Cancel present pleasures for future benefits

Cancel present pleasures for future benefits
28 May 2013

Did you know that the part of the brain that lights up when we think about our future self (ie an older us) is the part that relates to other people?

This is major news! Little wonder then that we don't eat as healthily as we should, exercise enough, or save what's actually needed to meet our future needs when we retire. After all, that future 'us' isn't really us, it's someone else!

Know which 'self'

And so, the battle between present self and future self ensues. The thing is that's it's a pretty unequal battle; after all, there's no one to stick up for future self, and by giving in to constant temptation and the desire to spend and enjoy life now means that present self can trample all over the dreams of future self. Present self wants to consume and doesn't recognise future self, while future self is upset and wants present self to save.

The thing is that tomorrow does come, like clockwork, and there are very real consequences to be borne not only by the person who doesn't save, but also by all who love or are affected by him or her.

Future forecast

According to a recent HSBC survey that questioned over 15 thousand people across 15 countries, including the UAE, 48% of those questioned have never saved towards their retirement. I believe the reality out there is, and will increasingly become worse as global economic problems continue to play out.

One seemingly eternal quest is figuring out how much is 'enough' to retire on. When asked, people on average said they would need 78% of their current income once they enter retirement in order to sustain a comfortable lifestyle; going by current data, having this is far from realistic.

How much do you need?

Let's get a feel for how much money we're talking about: People expect retirement, on average, to last around 18 years. If you do a quick back-of-the-envelope calculation, would you be able to sustain yourself for 18 years on the global average of $34,380 – ie if you have around half a million dollars set aside? It's most likely that your savings behaviour - what you're doing (or not) to save for later on in life - falls way below this, or what you would like for yourself during retirement. You have to ask yourself if you want an active life of exploration and discovery, or one of subsistence and getting by.

Now transport yourself across time, look in the mirror and talk to, or even better, be your future self. Is this how you want to live? Not able to afford things later in life? I bet my bottom dollar that the answer is no. So how can we change our relationship with our future self so that we are more mindful of today's habits and how they affect our life later on.

This is the big issue: changing habits, and sticking to goals. One way of doing this is through opt-in schemes, where the benefit of changing our behaviour is explained – this is called 'enhanced active choice'.

This is a real example: participants were told “We would like you to imagine that you are interested in protecting your health. Your employer tells you about a hypothetical program that recommends you get a flu shot this Fall and possibly save $50 off your bi-weekly or monthly health insurance contribution cost”. The three choice structures tested (and the results) were then:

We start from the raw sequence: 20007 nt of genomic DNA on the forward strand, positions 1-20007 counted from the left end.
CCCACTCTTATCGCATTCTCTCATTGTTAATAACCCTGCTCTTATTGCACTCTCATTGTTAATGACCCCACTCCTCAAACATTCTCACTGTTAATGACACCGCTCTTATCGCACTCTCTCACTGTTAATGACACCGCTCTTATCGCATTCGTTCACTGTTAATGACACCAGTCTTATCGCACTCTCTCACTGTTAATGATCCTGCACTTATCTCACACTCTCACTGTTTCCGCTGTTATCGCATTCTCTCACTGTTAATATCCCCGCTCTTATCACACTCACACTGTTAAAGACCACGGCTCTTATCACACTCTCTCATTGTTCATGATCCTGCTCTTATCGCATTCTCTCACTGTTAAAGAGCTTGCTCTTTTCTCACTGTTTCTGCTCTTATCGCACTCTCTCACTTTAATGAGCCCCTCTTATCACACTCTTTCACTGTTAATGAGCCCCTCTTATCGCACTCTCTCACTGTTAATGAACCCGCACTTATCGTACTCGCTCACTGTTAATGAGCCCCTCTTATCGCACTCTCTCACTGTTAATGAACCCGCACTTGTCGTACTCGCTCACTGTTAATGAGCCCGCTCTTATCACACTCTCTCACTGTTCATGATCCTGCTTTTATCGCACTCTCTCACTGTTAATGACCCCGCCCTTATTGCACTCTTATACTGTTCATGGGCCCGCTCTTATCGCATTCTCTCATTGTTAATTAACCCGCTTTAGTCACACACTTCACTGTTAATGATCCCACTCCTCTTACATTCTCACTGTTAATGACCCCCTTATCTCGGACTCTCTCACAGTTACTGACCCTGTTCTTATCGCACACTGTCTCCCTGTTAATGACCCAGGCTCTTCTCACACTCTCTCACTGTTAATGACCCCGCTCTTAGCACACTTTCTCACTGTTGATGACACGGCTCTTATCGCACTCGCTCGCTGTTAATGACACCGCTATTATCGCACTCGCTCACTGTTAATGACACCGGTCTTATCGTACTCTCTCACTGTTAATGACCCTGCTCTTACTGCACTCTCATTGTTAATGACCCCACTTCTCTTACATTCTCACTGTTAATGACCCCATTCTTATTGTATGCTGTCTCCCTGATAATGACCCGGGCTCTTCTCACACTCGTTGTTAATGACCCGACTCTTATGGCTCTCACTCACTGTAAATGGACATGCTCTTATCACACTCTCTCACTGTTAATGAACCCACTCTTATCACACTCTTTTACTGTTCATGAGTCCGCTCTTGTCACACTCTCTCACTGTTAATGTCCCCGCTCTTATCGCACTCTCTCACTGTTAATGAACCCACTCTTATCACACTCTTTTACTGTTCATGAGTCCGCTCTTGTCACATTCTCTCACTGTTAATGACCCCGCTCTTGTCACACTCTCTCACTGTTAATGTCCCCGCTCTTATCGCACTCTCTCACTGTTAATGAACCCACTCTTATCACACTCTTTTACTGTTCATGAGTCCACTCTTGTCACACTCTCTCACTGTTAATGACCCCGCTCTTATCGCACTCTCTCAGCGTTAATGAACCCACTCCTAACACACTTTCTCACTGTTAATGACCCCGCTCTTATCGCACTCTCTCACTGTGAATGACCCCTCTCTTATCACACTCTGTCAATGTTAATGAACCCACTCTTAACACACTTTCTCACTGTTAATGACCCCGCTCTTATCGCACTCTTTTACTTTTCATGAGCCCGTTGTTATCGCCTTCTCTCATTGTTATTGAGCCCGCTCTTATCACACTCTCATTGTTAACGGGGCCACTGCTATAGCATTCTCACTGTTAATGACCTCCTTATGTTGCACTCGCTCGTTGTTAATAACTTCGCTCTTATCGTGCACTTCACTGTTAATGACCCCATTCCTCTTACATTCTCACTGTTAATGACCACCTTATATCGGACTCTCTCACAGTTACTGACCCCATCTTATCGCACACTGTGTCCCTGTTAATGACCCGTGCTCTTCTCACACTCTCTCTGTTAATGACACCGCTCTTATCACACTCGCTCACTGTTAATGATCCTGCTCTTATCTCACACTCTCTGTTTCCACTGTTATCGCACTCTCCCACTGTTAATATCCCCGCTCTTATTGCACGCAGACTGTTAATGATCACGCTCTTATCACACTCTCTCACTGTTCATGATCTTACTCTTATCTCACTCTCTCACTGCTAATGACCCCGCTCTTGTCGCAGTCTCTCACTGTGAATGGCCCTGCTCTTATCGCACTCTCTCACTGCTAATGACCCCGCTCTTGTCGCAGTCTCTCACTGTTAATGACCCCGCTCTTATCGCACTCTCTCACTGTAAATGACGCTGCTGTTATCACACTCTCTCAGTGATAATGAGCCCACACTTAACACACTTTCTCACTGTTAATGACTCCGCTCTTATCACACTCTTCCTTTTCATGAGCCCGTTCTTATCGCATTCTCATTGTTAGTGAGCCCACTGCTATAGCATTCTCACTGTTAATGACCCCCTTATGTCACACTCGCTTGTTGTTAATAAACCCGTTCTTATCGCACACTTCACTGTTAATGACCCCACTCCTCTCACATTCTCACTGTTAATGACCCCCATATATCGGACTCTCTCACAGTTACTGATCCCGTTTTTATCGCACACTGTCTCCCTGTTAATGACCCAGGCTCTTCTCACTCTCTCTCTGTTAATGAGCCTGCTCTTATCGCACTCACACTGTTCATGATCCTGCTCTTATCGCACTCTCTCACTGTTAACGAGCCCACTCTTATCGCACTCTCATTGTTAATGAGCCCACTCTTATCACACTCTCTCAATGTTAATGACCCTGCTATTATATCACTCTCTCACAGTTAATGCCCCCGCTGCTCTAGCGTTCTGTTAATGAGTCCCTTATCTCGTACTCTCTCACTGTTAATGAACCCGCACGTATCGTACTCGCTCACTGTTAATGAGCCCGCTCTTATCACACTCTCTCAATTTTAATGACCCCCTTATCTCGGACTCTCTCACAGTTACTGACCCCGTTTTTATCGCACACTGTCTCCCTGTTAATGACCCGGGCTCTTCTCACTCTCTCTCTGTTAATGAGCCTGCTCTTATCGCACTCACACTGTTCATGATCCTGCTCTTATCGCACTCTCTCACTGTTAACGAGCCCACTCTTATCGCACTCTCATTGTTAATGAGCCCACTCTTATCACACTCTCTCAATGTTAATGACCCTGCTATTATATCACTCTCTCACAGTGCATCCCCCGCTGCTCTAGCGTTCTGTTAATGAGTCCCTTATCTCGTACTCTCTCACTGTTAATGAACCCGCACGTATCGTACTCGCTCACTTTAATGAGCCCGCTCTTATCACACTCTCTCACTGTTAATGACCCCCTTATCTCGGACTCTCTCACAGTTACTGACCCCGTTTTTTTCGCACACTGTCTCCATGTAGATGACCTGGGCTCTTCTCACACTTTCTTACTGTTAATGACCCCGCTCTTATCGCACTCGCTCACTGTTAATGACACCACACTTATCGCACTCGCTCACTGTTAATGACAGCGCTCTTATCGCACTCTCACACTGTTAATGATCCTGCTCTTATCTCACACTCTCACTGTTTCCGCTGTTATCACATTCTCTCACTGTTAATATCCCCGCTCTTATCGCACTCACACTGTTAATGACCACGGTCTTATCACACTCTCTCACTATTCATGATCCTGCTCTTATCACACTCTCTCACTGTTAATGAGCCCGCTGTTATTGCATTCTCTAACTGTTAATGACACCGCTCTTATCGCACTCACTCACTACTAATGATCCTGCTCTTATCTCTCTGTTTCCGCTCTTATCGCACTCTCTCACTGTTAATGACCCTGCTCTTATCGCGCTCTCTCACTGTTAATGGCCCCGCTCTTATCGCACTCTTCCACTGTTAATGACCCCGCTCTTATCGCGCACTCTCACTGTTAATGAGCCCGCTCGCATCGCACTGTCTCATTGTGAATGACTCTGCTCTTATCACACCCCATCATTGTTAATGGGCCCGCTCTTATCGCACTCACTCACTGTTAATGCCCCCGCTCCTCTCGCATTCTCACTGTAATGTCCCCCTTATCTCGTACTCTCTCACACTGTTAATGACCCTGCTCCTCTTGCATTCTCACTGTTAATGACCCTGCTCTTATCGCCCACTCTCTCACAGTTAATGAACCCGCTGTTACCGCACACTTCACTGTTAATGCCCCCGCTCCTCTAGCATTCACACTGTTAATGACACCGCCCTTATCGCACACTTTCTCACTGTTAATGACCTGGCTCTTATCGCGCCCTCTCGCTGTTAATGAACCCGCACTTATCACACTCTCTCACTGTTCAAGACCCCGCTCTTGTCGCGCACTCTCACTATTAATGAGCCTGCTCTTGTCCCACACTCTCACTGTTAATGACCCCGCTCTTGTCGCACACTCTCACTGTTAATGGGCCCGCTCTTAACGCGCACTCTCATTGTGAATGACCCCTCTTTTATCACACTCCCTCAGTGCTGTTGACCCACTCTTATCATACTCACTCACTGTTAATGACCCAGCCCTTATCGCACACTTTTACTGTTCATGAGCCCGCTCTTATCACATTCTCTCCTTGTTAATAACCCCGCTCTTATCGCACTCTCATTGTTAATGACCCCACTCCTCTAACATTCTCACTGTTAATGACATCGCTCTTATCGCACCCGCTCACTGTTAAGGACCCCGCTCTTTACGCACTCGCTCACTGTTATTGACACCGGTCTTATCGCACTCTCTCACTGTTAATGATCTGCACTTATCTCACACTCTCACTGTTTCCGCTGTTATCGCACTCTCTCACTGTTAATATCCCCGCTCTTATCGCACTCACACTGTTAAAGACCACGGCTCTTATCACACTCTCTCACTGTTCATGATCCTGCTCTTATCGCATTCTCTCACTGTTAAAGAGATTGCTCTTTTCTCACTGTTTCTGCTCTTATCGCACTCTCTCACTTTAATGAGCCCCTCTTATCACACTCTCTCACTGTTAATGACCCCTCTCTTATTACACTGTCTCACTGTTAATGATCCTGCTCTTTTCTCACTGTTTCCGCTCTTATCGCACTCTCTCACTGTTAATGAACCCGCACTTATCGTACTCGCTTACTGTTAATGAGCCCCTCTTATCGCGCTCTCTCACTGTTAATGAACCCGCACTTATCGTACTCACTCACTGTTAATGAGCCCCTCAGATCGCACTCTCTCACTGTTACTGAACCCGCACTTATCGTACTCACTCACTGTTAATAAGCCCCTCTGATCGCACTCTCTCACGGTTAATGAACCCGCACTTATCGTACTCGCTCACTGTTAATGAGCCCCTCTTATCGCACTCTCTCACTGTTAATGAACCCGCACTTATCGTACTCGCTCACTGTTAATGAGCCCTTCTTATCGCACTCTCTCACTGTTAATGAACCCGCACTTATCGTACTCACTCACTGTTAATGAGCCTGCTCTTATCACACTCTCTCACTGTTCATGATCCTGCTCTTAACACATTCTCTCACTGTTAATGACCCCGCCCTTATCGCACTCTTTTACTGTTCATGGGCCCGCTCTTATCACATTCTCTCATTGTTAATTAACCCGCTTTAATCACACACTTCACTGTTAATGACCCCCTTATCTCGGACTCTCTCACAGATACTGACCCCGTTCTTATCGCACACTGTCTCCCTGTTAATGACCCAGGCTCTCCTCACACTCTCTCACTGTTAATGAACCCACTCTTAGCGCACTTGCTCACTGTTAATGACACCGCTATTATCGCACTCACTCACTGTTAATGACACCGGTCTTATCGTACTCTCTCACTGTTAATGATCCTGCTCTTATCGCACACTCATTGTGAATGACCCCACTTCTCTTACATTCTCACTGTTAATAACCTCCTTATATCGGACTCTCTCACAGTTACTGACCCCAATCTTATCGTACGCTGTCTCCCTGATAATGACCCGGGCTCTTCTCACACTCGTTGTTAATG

(Opt-in) “Place a check in the box if you will get a Flu shot this Fall – 42% ticked the box

 (Active choice) “Place a check in one box: I will get a flu shot this Fall or, I will not get a flu shot this Fall”: 62% ticked the box for a flu shot

(Enhanced Active Choice) Place a check in one box: I will get a Flu Shot this Fall to reduce my risk of getting the flu and I want to save $50; or, I will not get a Flu Shot this Fall even if it means I may increase my risk of getting the flu and I don’t want to save $50: 75% ticked the box for a flu shot.

And so, extrapolating from this, place a tick in one box: I will save money every month towards my retirement so I can live a decent, independent life, and not like a pauper or have to ask for help.


I will not save for my retirement, even if this means that I will increase the risk of being dependent on others later in life and not have much option or control over where and how I live.

It's not good enough to be reminded of what you will lose if you don't follow through with action. Your present action is directly connected to your future life.

Which box will you tick?

This article by Nima Abu-Wardeh first appeared in The National.

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  • Colin

    Merrill Lynch has created a website called Face Retirement, which allows people to "meet the future you." The site uses a camera to "age" anyone who wants (or dares) to have a look. Seeing one's future self is a little alarming but also at least a little fun.. whilst hopefully having a good impact.

  • nima

    I wonder whether they'll share any difference in uptake of retirement plans/ pension policies as a result of this face retirement (who thought of the name!). Would be interesting to find out. 

  • Colin

    There has been a fair amount of research by behavioral economists, such as this study.  In all cases, those who interacted with virtual future selves exhibited an increased tendency to accept later monetary rewards over immediate ones. 

  • ConsumerWatch

    I think anyone with a degree of intelligence should work very, very hard and save diligently towards retirement. As you say set the goals, and go do it. A realistic figure to aim for should be US$ 2 million, even if you can get a 4% compounded interest rate on that figure when you retire it is close to US$ 50K per year and let's face it if you are in your 40's now by the time you retire you will need at least that amount. The NY Times is echoing much of your points this weekend Nima, indicating the average person will live 20 years into retirement (and some 30 years). One million is not enough!